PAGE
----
The average age of a concertmaster with a major orchestra is about 60. That’s in a field in which child prodigies are the rule rather than the exception.

  5. James in LA says:

    I think the actual conflict will be between those who have embraced the info age (and to a lesser extent, at least the remote possibility of shared, demonstrable facts) and those still mired in the Age of Paper, such as all the GOP candidates. Their instinct tells them No One Is Watching because in the past you could white lie your way across the country and no one could connect the dots.

    In 2012, the Video Vault is vast beyond belief, and anything wished to be known can be known, and right-quick. Every lie told is recorded, forever. And many act like this has not happened.

    On this alone, Obama will wind handily. All he has to do is stand beside video display, and press “PLAY.”

  6. James H says:

    I’m in my 30s now, but I remember that in my 20s I felt a bit trapped by folks in their late 30s and early 40s early in my career. I started at small companies, and at each one I had maybe one or two rungs on the advancement ladder within the company before my progress was stymied by somebody who’d held the job just above me for around a decade or more, and was growing moss and not interested in advancing. When this got particularly acute in my mid to late 20s, I found myself changing jobs whenever the slot above me was occupied by somebody who’d been at his desk so long that he was growing moss.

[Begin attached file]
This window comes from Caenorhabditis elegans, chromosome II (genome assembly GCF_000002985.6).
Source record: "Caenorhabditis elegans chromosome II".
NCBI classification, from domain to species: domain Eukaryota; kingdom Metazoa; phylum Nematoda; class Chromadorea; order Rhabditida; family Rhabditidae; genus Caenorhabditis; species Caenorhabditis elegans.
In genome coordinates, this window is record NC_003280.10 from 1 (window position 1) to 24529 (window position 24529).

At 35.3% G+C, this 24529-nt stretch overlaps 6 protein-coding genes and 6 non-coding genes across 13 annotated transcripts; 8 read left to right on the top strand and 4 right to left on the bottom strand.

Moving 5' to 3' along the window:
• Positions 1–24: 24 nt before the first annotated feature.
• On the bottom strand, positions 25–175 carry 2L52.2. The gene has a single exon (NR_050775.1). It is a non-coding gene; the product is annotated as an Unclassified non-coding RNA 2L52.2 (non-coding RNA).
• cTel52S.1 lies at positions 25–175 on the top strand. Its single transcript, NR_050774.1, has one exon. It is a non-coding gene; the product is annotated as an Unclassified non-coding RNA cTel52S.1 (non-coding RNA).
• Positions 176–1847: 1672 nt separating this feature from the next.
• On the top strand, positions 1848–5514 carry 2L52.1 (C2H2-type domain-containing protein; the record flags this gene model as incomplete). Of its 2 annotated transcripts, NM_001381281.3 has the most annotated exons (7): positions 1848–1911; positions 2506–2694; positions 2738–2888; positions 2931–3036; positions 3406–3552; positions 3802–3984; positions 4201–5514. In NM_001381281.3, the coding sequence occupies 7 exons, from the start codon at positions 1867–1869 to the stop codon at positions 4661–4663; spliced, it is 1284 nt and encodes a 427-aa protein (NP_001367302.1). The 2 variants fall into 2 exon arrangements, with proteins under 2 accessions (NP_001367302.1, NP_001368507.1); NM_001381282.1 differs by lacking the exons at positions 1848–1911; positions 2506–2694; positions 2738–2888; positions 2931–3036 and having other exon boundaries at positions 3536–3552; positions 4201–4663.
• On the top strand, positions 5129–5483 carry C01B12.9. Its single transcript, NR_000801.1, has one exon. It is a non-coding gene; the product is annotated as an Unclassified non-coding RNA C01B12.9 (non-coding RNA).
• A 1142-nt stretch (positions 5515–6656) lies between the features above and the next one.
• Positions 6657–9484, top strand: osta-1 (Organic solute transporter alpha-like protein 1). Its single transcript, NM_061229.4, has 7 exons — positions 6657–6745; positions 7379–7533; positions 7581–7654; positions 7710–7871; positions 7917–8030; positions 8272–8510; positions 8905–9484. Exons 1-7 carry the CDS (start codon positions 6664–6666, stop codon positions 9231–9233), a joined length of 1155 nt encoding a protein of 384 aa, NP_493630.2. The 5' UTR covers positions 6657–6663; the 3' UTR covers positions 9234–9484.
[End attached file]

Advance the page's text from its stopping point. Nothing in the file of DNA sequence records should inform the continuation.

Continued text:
I think it’s a common generational thing …

  7. Ron Beasley says:

    I’m 65 and remember at a company I worked at 30 years ago as an engineer we had a name for less than productive older employees – RIPRetired In Place.

  8. While I agree with Doug this article was meant largely tongue in cheek, it does point out an actual problem. At my company, for instance, currently a third of our workforce is 60 or older, which has creating a ‘bathtub’ problem. Since we’re overloaded with senior people, there’s no place for people in the middle to move up. So we get all these great entry level hires, who work for the company for a number of years, developing skills, knowledge, and experience, and then their career hits a wall, they get frustrated and leave.

    After years of this, we’ve ended up with a lot of really senior people and a lot of really junior people, and no one in the middle. When those senior people finally do leave, there’s going to be no one left capable of taking over for them.

  9. A voice from another precinct says:

    @Doug Mataconis: Doug, you are a mere child.

  10. Tillman says:

    Related: all those articles in the news going back years about how Millennials want to advance in their jobs too quickly, or feel entitled to advance quicker.

  11. JKB says:

    Cry me a river. As someone who followed the Boomer bulge, let me tell you, you have to make your own way in the world. If old people are blocking the road, make a new one. If they are slow and unproductive, well, you should be a hard core free market capitalist. Then you’ve simply to start your own business, work hard and thrive in spite of them. Then a “vulture” fund will come along and send the deadwood packing.

    If you think the old people are in your way, you should definitely be pro-market, anti-cronyism and a filthy capitalist to your ambitious core.

    Oh and if you want to thrive in journalism for say the next 20 years, get a computer and domain name, download some software, and write. Waiting to get on at old media, just means you’ll be laid off without a name for yourself when the old organizations die.